Press Conferences

Press Conference by Foreign Press Secretary YOSHIDA Tomoyuki

Wednesday, March 24, 2021, 3:48 p.m. Ministry of Foreign Affairs

This is a provisional translation by an external company for reference purpose only.

Statement by Next Commander of the U.S. Indo-Pacific Command (USINDOPACOM) (Taiwan)

Asahi Shimbun, Abe: I would like to ask a question in relation to Taiwan. During his testimony to the U.S. Congress, Commander Davidson of the USINDOPACOM stated that the threat to Taiwan could manifest in the next six years. What is the Government of Japan’s perception of this statement? Also, does the Government of Japan share this sense of crisis with the U.S. side?
Mr. YOSHIDA Tomoyuki, Press Secretary: I believe your question is about the statement made by Commander John Aquilino of the U.S. Pacific Fleet, who has been nominated to be the next Commander of the U.S. Indo-Pacific Command.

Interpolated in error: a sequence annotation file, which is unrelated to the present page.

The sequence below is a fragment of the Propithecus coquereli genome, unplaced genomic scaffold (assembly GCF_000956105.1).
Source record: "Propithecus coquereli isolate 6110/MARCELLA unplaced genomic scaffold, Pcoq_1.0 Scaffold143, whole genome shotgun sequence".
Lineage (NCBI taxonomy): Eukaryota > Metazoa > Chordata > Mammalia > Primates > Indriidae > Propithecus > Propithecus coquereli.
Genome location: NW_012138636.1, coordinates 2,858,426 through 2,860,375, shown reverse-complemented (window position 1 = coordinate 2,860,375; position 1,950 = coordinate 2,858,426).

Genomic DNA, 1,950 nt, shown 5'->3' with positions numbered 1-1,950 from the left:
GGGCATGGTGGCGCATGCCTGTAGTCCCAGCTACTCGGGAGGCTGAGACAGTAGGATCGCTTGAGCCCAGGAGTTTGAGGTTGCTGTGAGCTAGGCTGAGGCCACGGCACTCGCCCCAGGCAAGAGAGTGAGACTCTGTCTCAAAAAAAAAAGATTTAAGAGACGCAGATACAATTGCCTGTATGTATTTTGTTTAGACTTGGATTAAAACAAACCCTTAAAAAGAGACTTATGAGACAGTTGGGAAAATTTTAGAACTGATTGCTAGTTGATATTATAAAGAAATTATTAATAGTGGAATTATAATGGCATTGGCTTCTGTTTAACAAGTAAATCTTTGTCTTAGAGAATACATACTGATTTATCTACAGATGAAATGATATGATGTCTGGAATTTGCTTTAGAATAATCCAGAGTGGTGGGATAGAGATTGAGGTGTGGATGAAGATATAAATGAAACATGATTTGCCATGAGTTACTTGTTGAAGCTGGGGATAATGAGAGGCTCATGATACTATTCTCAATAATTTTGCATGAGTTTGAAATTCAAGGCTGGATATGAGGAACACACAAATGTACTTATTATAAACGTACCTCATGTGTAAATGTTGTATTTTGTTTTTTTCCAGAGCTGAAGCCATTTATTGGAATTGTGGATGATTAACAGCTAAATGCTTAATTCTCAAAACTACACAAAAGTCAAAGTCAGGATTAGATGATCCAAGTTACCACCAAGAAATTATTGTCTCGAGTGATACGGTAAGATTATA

I do not know the full statement made in the hearing, so I cannot reply about the details. But I have heard that such a statement was made. As I have repeatedly stated through now, the Government of Japan has held the consistent position that we expect that the situation concerning Taiwan will be resolved peacefully through direct dialogue among the parties concerned. Based on this, Japan and the United States exchanged views and information, including about the current situation surrounding Taiwan, during the Japan-U.S. Security Consultative Committee (Japan-U.S. “2+2”) last week.
As a result, Japan and the United States agreed on our recognition of the importance of peace and stability in the Taiwan Strait, which was included in the Joint Statement.
Accordingly, Japan and the United States share basic recognition of cross-strait relations. However, individual statements are a separate matter, and I would like to refrain from commenting.
Kyodo News, Asada: In relation to Commander Aquilino’s statement, he also stated in the hearing that he would request capacity building by Japan in the security field.